According to Ruth Lapidoth, autonomy is to be understood as a special status granted to a territorial unit which makes it possible for the residents of that territorial unit to regulate their own affairs by themselves through autonomous legislation, government administration, and judicial administration. A claim to sovereignty is not linked to it. The autonomous authorities are to be precisely established in the laws of the State. Lapidoth argues the concept of autonomy for a minority group and its usefulness in resolving ethnic conflicts are very clear.

Lapidoth believes that autonomy is a means for diffusion of powers in order to preserve the unity of a state while respecting the diversity of its population. Autonomous rule has been suggested as a way to protect minority groups. The rights of the Chollo for autonomy should be recognized in principle under international law and their rights as a minority to be granted autonomous rule. Territorial political autonomy is an arrangement aimed to grant the Chollo Kingdom autonomy to govern themselves without interference from South Sudan’s central government.

The peaceful autonomy which was granted to Åland Archipelago west of Finland could serve as a model for resolving land conflicts between the Chollo and their neighbors. The case for Åland autonomy was based on a decision of the Council of the League of Nations in 1921 that resolved a dispute between Finland and Sweden over the islands and guarantees the preservation of the local language, which is Swedish, and the local culture.

Chollo autonomy must fundamentally include those areas of competence which are necessary for the national minority to maintain its cultural identity, such as the following: an educational system, including higher education (such as universities), which respects the values and needs of the minority in question; cultural institutions and programs; radio and television, and other communication means; the display of their own emblems; field of powers needed to ensure the functioning and welfare of the autonomous entity (its social and economic regulations); the use and control of natural resources; taxation for the purposes of the autonomous area; health care and social services including social welfare; transportation such as local roads, and airports; production of energy; environmental protection; control of commercial and savings banks and other financial institutions; local and regional police.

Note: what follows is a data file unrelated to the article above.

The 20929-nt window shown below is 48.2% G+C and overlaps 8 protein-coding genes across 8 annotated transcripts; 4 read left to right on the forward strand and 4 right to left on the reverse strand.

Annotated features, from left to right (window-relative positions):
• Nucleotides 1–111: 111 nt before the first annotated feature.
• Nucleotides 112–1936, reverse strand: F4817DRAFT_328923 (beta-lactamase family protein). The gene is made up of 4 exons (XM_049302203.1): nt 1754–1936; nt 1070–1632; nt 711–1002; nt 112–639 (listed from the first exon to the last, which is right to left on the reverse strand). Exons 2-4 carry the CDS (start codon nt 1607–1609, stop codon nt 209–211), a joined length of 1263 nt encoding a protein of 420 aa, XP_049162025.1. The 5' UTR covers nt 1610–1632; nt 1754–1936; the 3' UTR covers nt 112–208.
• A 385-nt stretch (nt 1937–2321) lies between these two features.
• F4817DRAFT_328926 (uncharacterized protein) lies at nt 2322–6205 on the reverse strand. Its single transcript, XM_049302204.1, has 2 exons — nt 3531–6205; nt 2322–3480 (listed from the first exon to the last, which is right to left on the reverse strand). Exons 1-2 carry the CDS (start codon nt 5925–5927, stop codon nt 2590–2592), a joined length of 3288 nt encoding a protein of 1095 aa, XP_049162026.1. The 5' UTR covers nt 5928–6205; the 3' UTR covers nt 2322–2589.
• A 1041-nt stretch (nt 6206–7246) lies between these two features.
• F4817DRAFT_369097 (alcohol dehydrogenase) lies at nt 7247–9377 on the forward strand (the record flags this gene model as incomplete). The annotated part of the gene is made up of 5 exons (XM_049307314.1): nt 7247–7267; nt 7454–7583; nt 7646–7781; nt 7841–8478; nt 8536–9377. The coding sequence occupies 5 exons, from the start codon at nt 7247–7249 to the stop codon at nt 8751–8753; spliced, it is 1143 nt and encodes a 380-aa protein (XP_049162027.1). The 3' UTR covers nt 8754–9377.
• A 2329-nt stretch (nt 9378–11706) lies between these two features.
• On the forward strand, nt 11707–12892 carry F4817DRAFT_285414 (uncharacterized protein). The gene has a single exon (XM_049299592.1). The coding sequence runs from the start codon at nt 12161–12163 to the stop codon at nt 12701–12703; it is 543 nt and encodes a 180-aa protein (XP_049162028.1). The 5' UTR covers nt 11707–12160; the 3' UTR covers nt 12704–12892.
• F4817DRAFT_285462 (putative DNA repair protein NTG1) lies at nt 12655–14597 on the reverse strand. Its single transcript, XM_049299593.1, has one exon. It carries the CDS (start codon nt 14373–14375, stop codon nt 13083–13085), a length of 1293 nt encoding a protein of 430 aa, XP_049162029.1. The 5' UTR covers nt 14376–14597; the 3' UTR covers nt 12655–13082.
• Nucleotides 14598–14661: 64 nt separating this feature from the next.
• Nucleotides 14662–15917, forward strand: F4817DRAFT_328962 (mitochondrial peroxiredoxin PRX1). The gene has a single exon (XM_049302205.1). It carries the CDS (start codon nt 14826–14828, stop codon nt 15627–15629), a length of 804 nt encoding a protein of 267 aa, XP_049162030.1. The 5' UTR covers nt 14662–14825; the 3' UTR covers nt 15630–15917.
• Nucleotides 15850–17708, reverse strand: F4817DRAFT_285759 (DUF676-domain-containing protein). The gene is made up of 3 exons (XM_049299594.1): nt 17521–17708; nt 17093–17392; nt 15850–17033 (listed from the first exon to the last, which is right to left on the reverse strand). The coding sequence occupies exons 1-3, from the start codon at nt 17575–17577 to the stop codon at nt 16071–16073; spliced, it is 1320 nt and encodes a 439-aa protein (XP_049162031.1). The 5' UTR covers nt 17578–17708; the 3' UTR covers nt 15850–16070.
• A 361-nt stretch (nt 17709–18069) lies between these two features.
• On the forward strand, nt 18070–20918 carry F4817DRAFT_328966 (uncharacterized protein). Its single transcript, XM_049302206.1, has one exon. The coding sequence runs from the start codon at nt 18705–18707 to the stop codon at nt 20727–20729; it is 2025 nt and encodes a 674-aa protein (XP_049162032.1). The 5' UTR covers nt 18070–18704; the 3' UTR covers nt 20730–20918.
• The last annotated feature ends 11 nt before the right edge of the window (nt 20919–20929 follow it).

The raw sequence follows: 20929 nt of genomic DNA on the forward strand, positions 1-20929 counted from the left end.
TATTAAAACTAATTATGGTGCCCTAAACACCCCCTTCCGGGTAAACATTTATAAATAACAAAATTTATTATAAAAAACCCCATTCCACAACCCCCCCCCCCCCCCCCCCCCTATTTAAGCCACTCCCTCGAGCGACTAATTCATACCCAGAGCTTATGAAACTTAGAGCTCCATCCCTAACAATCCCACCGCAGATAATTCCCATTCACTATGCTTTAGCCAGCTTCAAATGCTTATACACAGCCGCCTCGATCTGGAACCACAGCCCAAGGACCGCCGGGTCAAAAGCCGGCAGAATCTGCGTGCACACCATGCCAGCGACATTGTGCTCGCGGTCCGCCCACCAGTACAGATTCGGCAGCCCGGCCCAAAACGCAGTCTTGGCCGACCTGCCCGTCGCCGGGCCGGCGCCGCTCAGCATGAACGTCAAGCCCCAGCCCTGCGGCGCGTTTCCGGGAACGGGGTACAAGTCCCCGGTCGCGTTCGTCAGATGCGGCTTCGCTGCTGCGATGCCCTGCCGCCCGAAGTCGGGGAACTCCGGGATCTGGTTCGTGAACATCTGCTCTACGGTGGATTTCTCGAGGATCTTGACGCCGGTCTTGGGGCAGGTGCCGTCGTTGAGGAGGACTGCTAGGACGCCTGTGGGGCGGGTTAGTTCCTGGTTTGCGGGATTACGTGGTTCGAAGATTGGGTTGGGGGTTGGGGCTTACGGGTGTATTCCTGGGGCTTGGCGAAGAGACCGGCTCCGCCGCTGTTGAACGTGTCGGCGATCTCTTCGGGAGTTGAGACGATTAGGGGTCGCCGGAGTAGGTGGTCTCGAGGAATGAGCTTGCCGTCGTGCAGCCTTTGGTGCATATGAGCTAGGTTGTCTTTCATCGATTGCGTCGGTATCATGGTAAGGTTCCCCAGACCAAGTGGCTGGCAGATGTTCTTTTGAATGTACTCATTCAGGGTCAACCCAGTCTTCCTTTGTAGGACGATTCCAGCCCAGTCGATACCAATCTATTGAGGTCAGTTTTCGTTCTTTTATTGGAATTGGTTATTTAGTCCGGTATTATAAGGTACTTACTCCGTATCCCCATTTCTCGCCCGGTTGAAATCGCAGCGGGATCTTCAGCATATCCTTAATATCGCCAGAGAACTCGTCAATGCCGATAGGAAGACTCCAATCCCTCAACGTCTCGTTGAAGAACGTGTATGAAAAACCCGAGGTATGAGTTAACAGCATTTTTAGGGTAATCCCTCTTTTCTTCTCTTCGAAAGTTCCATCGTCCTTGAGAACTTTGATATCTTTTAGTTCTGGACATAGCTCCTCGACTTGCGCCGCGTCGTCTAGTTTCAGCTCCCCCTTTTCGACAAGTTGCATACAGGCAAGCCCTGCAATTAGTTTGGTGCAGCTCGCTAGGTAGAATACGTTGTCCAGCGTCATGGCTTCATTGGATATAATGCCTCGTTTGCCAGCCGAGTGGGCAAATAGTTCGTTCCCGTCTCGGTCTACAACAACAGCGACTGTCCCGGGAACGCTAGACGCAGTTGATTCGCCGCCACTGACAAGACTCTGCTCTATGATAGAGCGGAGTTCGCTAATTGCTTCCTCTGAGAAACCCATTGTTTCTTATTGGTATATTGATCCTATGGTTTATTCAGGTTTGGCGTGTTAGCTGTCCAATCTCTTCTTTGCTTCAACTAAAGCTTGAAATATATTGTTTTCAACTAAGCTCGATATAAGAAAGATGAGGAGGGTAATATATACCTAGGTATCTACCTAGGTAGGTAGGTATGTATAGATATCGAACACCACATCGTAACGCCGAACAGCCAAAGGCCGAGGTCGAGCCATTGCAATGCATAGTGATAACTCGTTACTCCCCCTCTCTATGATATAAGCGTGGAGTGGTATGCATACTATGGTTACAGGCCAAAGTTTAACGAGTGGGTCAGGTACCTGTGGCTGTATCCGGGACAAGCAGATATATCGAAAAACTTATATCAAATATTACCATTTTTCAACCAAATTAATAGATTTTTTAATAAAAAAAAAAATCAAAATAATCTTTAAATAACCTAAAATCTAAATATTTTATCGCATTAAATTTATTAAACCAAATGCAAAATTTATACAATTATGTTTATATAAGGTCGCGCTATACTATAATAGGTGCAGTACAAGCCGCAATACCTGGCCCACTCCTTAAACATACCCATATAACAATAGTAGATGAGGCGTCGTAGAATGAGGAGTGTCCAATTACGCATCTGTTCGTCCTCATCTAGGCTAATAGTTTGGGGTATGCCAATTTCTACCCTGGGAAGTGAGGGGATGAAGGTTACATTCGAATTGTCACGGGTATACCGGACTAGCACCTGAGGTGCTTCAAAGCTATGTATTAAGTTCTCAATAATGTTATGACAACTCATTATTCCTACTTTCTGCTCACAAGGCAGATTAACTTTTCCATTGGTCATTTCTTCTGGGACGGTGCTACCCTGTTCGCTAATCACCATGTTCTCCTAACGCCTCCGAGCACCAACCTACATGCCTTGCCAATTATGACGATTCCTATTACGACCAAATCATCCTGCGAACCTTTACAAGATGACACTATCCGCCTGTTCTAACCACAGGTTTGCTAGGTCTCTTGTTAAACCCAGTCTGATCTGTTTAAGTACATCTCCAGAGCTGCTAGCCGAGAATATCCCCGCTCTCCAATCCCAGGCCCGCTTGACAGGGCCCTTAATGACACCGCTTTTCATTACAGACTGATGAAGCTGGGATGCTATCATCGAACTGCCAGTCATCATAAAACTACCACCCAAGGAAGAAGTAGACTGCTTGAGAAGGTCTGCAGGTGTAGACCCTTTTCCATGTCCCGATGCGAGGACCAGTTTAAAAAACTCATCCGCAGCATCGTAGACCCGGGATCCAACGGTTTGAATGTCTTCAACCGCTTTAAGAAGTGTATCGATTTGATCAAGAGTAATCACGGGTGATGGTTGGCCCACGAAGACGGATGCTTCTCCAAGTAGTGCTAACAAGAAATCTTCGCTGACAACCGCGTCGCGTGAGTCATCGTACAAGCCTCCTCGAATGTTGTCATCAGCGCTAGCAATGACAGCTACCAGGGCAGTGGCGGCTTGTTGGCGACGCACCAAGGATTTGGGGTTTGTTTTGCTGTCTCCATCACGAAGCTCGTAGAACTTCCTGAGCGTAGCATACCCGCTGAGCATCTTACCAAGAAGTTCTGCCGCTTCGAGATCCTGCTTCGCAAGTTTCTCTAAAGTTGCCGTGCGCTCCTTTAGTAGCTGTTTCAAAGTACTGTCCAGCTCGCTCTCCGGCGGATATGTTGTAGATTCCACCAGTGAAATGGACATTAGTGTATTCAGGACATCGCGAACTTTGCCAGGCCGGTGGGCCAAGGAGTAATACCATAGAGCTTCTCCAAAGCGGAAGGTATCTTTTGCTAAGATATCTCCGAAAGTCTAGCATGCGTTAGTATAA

The Chollo Kingdom can create its own educational policy for primary up to 12th grade education and the languages to be taught should be as follows: Dhog Chollo, English, and Arabic. English and Arabic languages are useful for communication and business purposes. English will remain as the official language in all the government departments.

The challenge for Chollo intellectuals is to advocate for autonomy or local self-administration. What I mean by autonomy is not outright secession from the rest of South Sudan. The Dinka dominated government is not interested in a peaceful resolution to conflict which they created in order to position themselves to control the nation’s resources and to drive other communities off their land as we have seen in the case of the Chollo.

The Dinka (being a majority) are dictating to others. As Tocqueville argued, the majority will too easily tyrannize the minority. While it is clear that democracy must guarantee the expression of the popular will through majority rule, it is equally clear that it must guarantee that the majority will not abuse its power to violate the basic and inalienable rights of the minority.

Since the CPA was signed in 2005, the Chollo people have been constantly facing the threat from Dinka to eradicate the Chollo Kingdom. The most extreme danger to the Chollo Kingdom is that the Dinka led government is using the current civil war to drive out the Chollo population from their ancestral land and to inflict psychological harm on the Chollo population through violent means.

The worst example is when the Dinka led government denied humanitarian relief to the Chollo civilians this year and continued to carry out air bombardment against Chollo civilians. James Madison once said, “It is of great importance in a republic, not only to guard the society against the oppression of its rulers, but to guard one part of the society against the injustice of the other part.”